Career Suicide


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Career Suicide Review

by James Christopher Monger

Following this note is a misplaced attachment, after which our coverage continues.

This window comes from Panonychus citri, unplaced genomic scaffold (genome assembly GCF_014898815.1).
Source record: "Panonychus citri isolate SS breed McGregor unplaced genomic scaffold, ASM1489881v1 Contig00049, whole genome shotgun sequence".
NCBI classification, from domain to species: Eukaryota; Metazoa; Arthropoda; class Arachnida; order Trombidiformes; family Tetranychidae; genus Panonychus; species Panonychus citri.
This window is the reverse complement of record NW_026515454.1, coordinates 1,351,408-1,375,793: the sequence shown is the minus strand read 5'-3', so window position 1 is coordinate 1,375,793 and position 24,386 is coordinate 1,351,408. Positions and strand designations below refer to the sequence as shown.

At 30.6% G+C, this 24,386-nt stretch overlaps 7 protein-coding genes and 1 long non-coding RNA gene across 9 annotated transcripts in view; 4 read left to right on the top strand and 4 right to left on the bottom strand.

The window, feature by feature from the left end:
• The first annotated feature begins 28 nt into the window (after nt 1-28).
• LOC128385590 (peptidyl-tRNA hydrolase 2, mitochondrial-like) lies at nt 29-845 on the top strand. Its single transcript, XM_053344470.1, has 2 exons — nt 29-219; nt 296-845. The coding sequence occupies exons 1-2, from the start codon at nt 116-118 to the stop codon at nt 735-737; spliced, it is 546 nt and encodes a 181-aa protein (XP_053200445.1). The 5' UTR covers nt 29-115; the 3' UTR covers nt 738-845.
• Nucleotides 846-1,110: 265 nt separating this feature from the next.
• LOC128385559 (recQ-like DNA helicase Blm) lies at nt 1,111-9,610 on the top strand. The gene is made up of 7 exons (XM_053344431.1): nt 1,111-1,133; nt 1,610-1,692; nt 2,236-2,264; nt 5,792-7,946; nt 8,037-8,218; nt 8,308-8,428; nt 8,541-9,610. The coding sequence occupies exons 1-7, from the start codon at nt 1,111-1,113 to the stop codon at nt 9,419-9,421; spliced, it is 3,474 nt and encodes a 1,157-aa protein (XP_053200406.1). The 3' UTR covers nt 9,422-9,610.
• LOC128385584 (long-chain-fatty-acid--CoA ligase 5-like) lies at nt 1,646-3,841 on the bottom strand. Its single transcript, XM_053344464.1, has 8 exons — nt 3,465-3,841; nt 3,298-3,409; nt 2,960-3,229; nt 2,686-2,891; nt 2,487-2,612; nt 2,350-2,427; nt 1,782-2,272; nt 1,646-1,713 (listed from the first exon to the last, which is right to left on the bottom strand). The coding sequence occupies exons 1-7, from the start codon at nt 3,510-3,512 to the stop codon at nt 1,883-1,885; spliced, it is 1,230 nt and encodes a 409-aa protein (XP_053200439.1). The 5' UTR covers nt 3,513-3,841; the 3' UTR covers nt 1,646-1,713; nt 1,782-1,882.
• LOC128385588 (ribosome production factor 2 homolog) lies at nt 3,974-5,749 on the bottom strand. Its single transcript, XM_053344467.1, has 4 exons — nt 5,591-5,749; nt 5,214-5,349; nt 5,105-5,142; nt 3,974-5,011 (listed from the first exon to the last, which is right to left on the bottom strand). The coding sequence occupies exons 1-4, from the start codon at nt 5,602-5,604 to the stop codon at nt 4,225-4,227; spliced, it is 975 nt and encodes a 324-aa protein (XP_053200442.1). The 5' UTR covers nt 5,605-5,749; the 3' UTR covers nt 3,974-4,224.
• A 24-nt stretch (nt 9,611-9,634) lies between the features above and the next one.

Nu-metal crooner Lennon Murphy shows her singer/songwriter side with the bare-bones Career Suicide. Originally released in 2003 through the artist's website, this piano-led journal of lovelorn angst and winsome melancholy features five cuts from her 2001 debut, 5:30 Saturday Morning, as well as five new tracks. Murphy finds her inner Fiona Apple/Alanis Morissette and channels it through Nine Inch Nails' "Something I Can Never Have" with mixed results. While the desperation that fuels standout tracks like "Jacob" and "Brake of Your Car" seems genuine, the singer seems lost without her band, as she's not a particularly astonishing piano player, and the stripped-down atmosphere of the record exposes her lack of vocal range. Murphy is at her best and most comfortable when the material is at its quietest -- "And You," with its whispery eggshell melody, perfectly captures the intimacy that she's aiming for -- and those brave enough to wade through the record's many indulgences will find solace in the beautiful string-laden closer, "Asking You." Fans of Lennon's more aggressive work will find this deviation interesting enough, but Career Suicide is essentially a high-quality demo from an artist still in the making.

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